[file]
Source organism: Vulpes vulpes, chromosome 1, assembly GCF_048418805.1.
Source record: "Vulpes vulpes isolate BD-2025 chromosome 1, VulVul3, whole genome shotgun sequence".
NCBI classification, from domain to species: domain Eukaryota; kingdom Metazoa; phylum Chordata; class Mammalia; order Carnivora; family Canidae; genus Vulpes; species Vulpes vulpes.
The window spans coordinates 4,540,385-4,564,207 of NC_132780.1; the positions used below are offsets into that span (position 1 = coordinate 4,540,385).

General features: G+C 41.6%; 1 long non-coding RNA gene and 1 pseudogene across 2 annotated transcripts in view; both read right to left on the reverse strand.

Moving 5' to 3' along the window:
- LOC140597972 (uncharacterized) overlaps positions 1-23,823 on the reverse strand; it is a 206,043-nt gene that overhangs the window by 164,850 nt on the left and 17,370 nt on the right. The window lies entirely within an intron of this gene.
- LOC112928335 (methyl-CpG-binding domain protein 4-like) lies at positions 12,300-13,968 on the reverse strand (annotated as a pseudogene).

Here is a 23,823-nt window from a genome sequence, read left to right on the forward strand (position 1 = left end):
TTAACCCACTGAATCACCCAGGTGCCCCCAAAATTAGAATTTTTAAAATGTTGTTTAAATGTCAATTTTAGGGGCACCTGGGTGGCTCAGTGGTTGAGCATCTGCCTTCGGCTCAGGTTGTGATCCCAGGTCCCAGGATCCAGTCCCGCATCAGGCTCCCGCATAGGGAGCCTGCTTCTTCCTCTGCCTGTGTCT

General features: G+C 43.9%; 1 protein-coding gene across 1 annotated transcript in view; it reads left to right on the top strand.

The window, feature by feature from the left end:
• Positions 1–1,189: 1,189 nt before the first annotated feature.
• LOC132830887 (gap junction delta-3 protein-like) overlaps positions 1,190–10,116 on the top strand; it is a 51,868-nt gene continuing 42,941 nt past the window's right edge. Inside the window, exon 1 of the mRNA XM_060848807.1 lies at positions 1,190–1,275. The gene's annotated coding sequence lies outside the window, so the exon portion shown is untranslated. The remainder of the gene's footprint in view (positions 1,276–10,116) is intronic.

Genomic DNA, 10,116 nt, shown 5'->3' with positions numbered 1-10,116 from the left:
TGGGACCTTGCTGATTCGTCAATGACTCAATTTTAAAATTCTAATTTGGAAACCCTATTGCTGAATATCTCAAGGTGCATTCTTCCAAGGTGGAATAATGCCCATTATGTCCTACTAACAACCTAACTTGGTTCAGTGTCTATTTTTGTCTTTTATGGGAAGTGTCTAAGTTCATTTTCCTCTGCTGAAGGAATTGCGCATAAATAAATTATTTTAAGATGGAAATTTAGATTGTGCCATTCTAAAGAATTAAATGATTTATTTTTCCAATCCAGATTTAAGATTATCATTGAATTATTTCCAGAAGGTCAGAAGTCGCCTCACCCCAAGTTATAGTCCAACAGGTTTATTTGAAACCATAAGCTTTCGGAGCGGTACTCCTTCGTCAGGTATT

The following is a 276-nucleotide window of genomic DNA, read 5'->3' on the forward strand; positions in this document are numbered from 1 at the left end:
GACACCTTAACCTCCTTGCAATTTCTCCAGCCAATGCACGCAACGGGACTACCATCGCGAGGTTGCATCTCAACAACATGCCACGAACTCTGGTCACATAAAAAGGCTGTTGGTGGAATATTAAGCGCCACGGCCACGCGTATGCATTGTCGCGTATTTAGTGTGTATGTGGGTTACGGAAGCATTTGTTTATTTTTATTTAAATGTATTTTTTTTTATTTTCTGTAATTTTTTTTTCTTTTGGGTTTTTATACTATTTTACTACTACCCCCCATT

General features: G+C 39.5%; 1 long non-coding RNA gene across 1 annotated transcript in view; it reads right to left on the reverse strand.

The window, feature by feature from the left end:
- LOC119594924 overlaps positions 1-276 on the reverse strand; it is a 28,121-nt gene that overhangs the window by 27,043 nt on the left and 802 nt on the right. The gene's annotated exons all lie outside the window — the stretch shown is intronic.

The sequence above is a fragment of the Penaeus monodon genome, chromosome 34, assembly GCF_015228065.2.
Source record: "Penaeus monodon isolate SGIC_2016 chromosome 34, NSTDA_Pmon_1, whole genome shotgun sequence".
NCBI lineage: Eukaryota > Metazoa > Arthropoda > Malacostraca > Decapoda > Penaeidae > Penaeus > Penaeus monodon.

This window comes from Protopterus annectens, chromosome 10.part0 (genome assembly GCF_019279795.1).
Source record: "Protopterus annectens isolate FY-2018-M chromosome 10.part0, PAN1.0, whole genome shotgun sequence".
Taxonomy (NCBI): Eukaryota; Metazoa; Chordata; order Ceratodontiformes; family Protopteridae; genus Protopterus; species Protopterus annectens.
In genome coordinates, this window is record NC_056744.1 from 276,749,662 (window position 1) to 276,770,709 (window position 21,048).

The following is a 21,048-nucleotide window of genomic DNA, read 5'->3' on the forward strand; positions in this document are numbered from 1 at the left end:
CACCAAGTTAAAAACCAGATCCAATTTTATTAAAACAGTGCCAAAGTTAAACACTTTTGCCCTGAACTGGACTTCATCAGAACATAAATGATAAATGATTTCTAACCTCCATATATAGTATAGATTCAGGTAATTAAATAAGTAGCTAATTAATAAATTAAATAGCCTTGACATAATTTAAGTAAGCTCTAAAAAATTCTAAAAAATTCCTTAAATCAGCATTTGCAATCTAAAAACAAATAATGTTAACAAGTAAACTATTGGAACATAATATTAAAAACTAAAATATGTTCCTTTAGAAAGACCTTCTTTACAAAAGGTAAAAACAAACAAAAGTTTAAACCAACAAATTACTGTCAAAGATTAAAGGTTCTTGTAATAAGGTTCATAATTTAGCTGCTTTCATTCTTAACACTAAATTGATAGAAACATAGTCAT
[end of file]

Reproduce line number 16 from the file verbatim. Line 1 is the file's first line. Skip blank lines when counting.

TGGGACCTTGCTGATTCGTCAATGACTCAATTTTAAAATTCTAATTTGGAAACCCTATTGCTGAATATCTCAAGGTGCATTCTTCCAAGGTGGAATAATGCCCATTATGTCCTACTAACAACCTAACTTGGTTCAGTGTCTATTTTTGTCTTTTATGGGAAGTGTCTAAGTTCATTTTCCTCTGCTGAAGGAATTGCGCATAAATAAATTATTTTAAGATGGAAATTTAGATTGTGCCATTCTAAAGAATTAAATGATTTATTTTTCCAATCCAGATTTAAGATTATCATTGAATTATTTCCAGAAGGTCAGAAGTCGCCTCACCCCAAGTTATAGTCCAACAGGTTTATTTGAAACCATAAGCTTTCGGAGCGGTACTCCTTCGTCAGGTATT